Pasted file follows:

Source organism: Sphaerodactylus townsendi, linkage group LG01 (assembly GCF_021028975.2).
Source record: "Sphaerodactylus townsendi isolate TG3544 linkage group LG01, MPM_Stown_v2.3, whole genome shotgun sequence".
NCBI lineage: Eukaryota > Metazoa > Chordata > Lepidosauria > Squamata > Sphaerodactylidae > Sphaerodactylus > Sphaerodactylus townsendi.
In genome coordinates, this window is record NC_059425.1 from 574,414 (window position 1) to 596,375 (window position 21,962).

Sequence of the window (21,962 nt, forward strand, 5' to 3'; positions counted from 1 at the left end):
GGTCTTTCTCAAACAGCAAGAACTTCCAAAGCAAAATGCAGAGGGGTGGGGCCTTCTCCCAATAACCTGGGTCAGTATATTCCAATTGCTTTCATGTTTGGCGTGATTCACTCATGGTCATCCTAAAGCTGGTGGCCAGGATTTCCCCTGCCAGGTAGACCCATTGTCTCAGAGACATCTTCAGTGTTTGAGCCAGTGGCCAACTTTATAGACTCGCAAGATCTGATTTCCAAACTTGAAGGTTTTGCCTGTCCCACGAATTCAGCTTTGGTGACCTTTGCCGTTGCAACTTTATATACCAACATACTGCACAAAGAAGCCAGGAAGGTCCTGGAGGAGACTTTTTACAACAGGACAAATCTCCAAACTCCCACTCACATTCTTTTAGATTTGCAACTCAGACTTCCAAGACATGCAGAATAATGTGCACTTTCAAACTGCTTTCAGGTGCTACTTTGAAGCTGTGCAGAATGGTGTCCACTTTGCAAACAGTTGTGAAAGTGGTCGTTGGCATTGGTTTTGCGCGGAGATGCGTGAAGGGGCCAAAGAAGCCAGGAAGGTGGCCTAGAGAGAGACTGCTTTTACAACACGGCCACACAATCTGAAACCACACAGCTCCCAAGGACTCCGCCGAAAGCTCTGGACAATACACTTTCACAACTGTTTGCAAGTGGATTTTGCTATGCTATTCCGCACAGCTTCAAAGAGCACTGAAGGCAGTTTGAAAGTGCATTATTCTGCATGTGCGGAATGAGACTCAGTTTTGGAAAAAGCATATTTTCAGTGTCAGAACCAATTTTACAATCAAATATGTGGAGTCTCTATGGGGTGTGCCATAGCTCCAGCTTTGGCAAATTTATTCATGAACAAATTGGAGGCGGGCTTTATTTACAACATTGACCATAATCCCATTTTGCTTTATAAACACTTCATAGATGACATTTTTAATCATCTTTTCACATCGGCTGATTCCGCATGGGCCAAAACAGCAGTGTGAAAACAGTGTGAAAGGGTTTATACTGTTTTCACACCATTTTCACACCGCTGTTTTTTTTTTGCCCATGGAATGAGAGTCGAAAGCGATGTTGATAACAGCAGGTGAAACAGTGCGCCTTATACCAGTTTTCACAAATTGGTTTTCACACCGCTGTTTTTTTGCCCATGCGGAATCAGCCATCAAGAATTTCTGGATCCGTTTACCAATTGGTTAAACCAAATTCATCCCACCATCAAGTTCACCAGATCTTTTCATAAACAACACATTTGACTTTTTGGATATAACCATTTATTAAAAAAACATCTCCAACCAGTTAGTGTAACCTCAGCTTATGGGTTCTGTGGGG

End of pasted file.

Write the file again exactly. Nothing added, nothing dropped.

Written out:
Source organism: Sphaerodactylus townsendi, linkage group LG01 (assembly GCF_021028975.2).
Source record: "Sphaerodactylus townsendi isolate TG3544 linkage group LG01, MPM_Stown_v2.3, whole genome shotgun sequence".
NCBI lineage: Eukaryota > Metazoa > Chordata > Lepidosauria > Squamata > Sphaerodactylidae > Sphaerodactylus > Sphaerodactylus townsendi.
In genome coordinates, this window is record NC_059425.1 from 574,414 (window position 1) to 596,375 (window position 21,962).

Sequence of the window (21,962 nt, forward strand, 5' to 3'; positions counted from 1 at the left end):
GGTCTTTCTCAAACAGCAAGAACTTCCAAAGCAAAATGCAGAGGGGTGGGGCCTTCTCCCAATAACCTGGGTCAGTATATTCCAATTGCTTTCATGTTTGGCGTGATTCACTCATGGTCATCCTAAAGCTGGTGGCCAGGATTTCCCCTGCCAGGTAGACCCATTGTCTCAGAGACATCTTCAGTGTTTGAGCCAGTGGCCAACTTTATAGACTCGCAAGATCTGATTTCCAAACTTGAAGGTTTTGCCTGTCCCACGAATTCAGCTTTGGTGACCTTTGCCGTTGCAACTTTATATACCAACATACTGCACAAAGAAGCCAGGAAGGTCCTGGAGGAGACTTTTTACAACAGGACAAATCTCCAAACTCCCACTCACATTCTTTTAGATTTGCAACTCAGACTTCCAAGACATGCAGAATAATGTGCACTTTCAAACTGCTTTCAGGTGCTACTTTGAAGCTGTGCAGAATGGTGTCCACTTTGCAAACAGTTGTGAAAGTGGTCGTTGGCATTGGTTTTGCGCGGAGATGCGTGAAGGGGCCAAAGAAGCCAGGAAGGTGGCCTAGAGAGAGACTGCTTTTACAACACGGCCACACAATCTGAAACCACACAGCTCCCAAGGACTCCGCCGAAAGCTCTGGACAATACACTTTCACAACTGTTTGCAAGTGGATTTTGCTATGCTATTCCGCACAGCTTCAAAGAGCACTGAAGGCAGTTTGAAAGTGCATTATTCTGCATGTGCGGAATGAGACTCAGTTTTGGAAAAAGCATATTTTCAGTGTCAGAACCAATTTTACAATCAAATATGTGGAGTCTCTATGGGGTGTGCCATAGCTCCAGCTTTGGCAAATTTATTCATGAACAAATTGGAGGCGGGCTTTATTTACAACATTGACCATAATCCCATTTTGCTTTATAAACACTTCATAGATGACATTTTTAATCATCTTTTCACATCGGCTGATTCCGCATGGGCCAAAACAGCAGTGTGAAAACAGTGTGAAAGGGTTTATACTGTTTTCACACCATTTTCACACCGCTGTTTTTTTTTTGCCCATGGAATGAGAGTCGAAAGCGATGTTGATAACAGCAGGTGAAACAGTGCGCCTTATACCAGTTTTCACAAATTGGTTTTCACACCGCTGTTTTTTTGCCCATGCGGAATCAGCCATCAAGAATTTCTGGATCCGTTTACCAATTGGTTAAACCAAATTCATCCCACCATCAAGTTCACCAGATCTTTTCATAAACAACACATTTGACTTTTTGGATATAACCATTTATTAAAAAAACATCTCCAACCAGTTAGTGTAACCTCAGCTTATGGGTTCTGTGGGG